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In my last post, I proposed five principles of brand differentiation:
- The goal is not “difference.” The goal is value and meaning.
- Differentiation is not something you find. It’s something you create.
- In branding, as in life, what we do matters more than what we say.
- “Best” is relative.
- Be precise with your Who. Be creative with your How.
These are the starting points. But if you’ve ever attempted to cut your own hair during a pandemic – speaking hypothetically, of course! – you know there can be a huge gap between “best intentions” and “end result.” Things go wrong along the way.
The same goes for brand differentiation. There’s the moment of inspiration, and then there’s all the hard work that comes after it.
Continue reading “Brand Differentiation: Ten Traps to Avoid”
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Harvard’s Michael Porter famously said that there are exactly two ways to compete: Cost leadership and differentiation.
Are you Walmart or Amazon? No? Then differentiation seems like the way to go.
Practical example: If you own an independent flooring store, and a Home Depot opens up half a mile away, do you really think you’re going to beat them on price? Time to start thinking about playing a game you can win.
The trouble is, many products, services and brands have no real point of difference. Which means they’re in trouble. If you’re not different, you’re dying.
So here are five “first principles” – mindset, not tactics – to help you stand out:
Continue reading “Five Principles for Creating Brand Difference”
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I woke up to
find a billing folio from the Nobis Hotel Stockholm in my inbox.
This was a
problem, since I woke up in Chicago, and I’ve never been to Stockholm.
Continue reading “Mistakes Will Happen. What Then?”
(Reading Time: < 1 minute)Why is consumer trust of marketers at an all-time low?
Because, in part, of crap like this. Continue reading “More Dirty Marketing Tricks”
(Reading Time: 2 minutes)Regular readers of this blog know that I’m an advocate of feedback loops.
There are dozens of ways that you can (and should) use feedback loops to better understand your consumers. These include advisory panels, ethnography, surveys and so on.
But too often, we brand leaders forget that we’re an active part of these feedback loops. We need to send signals as well as receive them. And we can build stronger bonds by signaling the right things to the people we serve. Continue reading “The Best Brands Use Feedback Loops Both Ways”
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For many leaders of smaller businesses, sustainable growth can be difficult to conjure up. If that sounds like you, I’d like to introduce you to a company that should give you hope.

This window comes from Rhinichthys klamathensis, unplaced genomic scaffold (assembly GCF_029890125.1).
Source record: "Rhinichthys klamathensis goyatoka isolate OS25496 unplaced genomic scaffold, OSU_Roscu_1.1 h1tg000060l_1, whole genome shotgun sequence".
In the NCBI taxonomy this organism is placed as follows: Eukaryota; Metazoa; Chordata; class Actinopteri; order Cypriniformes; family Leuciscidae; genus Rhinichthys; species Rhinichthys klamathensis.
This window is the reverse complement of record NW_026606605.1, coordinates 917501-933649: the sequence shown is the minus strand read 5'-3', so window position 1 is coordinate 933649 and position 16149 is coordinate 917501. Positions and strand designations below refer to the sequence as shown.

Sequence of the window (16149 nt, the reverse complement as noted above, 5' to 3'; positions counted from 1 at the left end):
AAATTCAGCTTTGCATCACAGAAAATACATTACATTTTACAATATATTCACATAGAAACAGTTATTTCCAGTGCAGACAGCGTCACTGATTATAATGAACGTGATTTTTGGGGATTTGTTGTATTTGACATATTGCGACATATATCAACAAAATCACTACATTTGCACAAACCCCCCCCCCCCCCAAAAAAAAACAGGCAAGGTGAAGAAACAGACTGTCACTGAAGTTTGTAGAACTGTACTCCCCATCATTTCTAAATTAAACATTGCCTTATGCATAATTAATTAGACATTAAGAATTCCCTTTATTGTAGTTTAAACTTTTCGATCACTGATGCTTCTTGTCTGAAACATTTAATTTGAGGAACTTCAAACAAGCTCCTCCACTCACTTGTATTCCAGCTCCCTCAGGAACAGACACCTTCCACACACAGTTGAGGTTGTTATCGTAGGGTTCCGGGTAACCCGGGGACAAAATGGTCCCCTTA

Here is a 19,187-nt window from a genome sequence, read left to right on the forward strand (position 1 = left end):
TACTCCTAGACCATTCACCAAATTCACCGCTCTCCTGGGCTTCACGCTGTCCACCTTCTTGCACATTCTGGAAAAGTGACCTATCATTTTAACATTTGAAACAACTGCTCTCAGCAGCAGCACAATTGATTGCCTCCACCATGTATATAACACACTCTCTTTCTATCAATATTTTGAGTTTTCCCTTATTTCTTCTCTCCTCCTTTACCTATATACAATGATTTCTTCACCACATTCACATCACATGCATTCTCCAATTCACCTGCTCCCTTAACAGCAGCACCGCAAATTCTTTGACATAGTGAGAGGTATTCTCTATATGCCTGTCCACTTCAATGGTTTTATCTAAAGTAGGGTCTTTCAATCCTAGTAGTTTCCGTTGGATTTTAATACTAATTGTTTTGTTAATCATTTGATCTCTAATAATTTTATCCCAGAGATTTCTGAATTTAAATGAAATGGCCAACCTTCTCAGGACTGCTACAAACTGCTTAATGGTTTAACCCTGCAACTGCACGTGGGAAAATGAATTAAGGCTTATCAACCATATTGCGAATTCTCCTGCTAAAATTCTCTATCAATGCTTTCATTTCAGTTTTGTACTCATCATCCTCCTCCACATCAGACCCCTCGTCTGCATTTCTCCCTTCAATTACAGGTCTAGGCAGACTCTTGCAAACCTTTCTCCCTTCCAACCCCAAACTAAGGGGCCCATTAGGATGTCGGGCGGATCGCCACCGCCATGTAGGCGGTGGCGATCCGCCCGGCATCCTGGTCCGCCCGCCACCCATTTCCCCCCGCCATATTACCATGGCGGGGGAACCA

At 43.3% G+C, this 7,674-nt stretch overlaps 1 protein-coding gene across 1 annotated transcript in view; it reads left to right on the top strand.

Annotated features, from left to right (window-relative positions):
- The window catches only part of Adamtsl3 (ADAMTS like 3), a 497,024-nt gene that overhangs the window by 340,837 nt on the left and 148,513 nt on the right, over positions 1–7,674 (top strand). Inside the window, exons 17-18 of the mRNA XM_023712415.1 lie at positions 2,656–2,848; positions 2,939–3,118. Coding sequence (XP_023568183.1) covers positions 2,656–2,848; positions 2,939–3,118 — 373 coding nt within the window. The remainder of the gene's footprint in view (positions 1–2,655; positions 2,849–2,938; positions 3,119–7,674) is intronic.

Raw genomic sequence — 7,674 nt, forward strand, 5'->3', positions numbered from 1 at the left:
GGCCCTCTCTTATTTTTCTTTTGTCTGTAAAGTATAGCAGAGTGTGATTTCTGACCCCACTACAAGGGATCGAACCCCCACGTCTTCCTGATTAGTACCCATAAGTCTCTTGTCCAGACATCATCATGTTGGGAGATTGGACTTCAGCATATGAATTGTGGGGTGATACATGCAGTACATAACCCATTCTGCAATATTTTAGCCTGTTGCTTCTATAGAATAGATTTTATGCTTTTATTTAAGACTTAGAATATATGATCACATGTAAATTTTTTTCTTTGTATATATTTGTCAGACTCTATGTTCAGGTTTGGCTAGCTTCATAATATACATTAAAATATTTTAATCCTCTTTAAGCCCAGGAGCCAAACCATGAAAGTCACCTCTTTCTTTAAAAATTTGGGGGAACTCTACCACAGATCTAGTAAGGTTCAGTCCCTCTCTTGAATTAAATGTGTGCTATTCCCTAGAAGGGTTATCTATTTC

Consider these results:
- This company has averaged 19% compounded annual growth over the last 8 years, with annual growth never less than 6% during this period.
- This company doubled sales in one five-year period, and nearly quadrupled sales in eight years.
- Notably, this growth was earned in a mature market that can be challenging to sell to.
And they did it without relying on any “secrets,” gimmicks or silver bullets.
Intrigued? Let’s get to know them a little better.
Continue reading “Here’s How One Business Quadrupled Its Sales in a Flat Market”
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“We’re in a crowded market. We have no meaningful advantage, and if we did, someone would copy it by next Tuesday. So how do we create brand differentiation?”
This question, or some version of it, is one I’ve been asked most often in my 20 years of brand strategy consulting.
The good news: There’s always an answer, and I’ll point you to several areas of exploration. The bad news: It won’t be easy.
Continue reading “In a Crowded Market, How Do I Create Brand Differentiation?”
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Your brand is not your logo.
Your brand is not your website.
Your brand is not your color scheme.
These are elements of your brand. But they’re not your brand.
Continue reading “Stop worrying about your branding.”
(Reading Time: 2 minutes)Exhibit A:
Before a recent vacation, I emailed a pet-sitting service to inquire about their pricing and availability.
It took them 11 days to respond, during which time I located a less expensive, more convenient option.
Exhibit B: Continue reading “Poor Customer Service – Widespread, But Easy to Fix”
(Reading Time: 4 minutes)Here’s a statistic that I wouldn’t believe had I not measured it myself: 100% of my friends are excellent drivers.
I’m serious. You can ask them. Better yet, ask your friends for their assessments of their own driving skills. You’ll probably record a similar number.
I can find you a bunch of statistics like this.
In one survey of university faculty, over 90% rated themselves “above average” in terms of teaching ability. That’s right – 90% of these professors placed themselves in the top 50%. Continue reading “Your Brand Is Not as Great as You Think It Is (And What to Do About That)”